Dave Quarterson presents:

Reflections on The Road to Ruins

by Ian Graham


Wouldn’t it be fascinating to spend an evening with Ian Graham? A comfortable chair, a fire in the hearth and a 25-year-old bottle of Chivas Regal with two glasses. You could sit back and listen to a master tell of his 87-year-long journey from a self-professed lackluster student to a MacArthur Fellow – and one of the preeminent Maya archaeologists of our time. I just had that same experience reading Ian Graham’s marvelous autobiography, The Road to Ruins.

Graham was born into an aristocratic English family that was long on linage but short on cash. Graham had to make his own way. After flunking out of Cambridge and serving in the British navy during World War II, he finished his education at Trinity College, Dublin. After a few false career starts, he found himself in New York City working as a commercial photographer.

He decided to drive his 1927 Rolls-Royce sports coupe to California hoping to sell it to a movie mogul for a princely sum, seeing America in the process. While motoring through south Texas he saw a sign pointing to Mexico. Without thinking, Graham turned south and into the history books.

He was enthralled with Mexico and entranced by the Maya civilization. Returning to England he haunted the British Museum studying everything about the Maya he could find. Armed with copious notes he traveled Mexico and Central America with the idea of combining his photographic skills with his new interest to publish a coffee-table book on Maya ruins. It didn’t take long for the drive to become an archaeologist overtook him. Lacking funds or sponsorship for most of his career,  Graham managed to cause a stir in jaded Los Angles when he cruised into town in his 1927 Rolls Royce.

 Graham eked out his existence in the Maya jungles, forgoing comfort for the sake of knowledge. He witnessed the loss of Maya antiquities to the ravages of time and looters. He worked to convince governments of the need to ban trade in artifacts and he exposed smugglers and shady dealers after the laws were in place. He founded the “Corpus of Maya Hieroglyphic Inscriptions”, based at Harvard’s Peabody Museum, as a way to preserve Maya monuments for future generations.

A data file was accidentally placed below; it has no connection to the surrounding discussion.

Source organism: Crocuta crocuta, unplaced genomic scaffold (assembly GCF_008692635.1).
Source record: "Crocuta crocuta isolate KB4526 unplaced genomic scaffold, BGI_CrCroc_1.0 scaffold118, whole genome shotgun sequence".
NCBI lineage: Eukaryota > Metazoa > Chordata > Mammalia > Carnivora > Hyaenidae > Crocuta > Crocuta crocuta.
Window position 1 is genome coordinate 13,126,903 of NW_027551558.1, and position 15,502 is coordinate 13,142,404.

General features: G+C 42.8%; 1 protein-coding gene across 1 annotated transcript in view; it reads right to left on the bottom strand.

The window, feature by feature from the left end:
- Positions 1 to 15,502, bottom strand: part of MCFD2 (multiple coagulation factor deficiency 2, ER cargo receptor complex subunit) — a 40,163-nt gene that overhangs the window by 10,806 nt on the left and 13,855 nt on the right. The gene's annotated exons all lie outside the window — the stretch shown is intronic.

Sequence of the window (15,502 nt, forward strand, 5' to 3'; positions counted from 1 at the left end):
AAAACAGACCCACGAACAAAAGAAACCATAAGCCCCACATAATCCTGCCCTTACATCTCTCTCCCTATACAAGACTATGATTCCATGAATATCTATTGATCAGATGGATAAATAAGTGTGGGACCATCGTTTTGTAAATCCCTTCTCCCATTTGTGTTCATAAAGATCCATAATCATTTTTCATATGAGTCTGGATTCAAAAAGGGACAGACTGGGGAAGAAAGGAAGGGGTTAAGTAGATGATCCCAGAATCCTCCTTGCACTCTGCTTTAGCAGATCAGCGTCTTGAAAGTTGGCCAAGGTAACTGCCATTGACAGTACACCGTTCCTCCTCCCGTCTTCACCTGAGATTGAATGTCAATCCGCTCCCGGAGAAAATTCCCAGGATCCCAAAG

Graham received a MacArthur Foundation genius award in 1981, its inaugural year, providing him steady financial support for the first time in his career.

Graham had several assets working for him. First, an outgoing personality that allowed him to make and keep friends wherever he went. Second, the serendipitous luck of almost always finding a ride, or a new contact, or a place to stay, or a few more dollars to keep going when he most needed it. Third, no matter how lackluster a student he claimed to be, he proved to have a deep reservoir of curiosity and the ability to learn quickly. Finally, Ian Graham seems to be from the same mold as those British adventurers and explorers that went before him, making it fitting that he is also Alfred Maudslay’s biographer.

The Road to Ruins is a must read for anyone who enjoys a tale well told. It chronicles Graham’s career as “the last explorer”. The book was published in 2010 by the University of New Mexico Press ... fireplace and scotch sold separately.

 thumb RoadtoRuins Oct 2011


 Click on the image to open a PDF of the review with Images.




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thumb APMaudslay_001Pioneers in Maya Archaeology

Biographical sketches of men and women who did much of the early defining
work in Maya studies.

Copyright 2012 Road to Ruins. The Institute of Maya Studies is a 501(c)(3) not-for-profit organization. Your charitable contributions are tax-deductible to the extent permitted by law.
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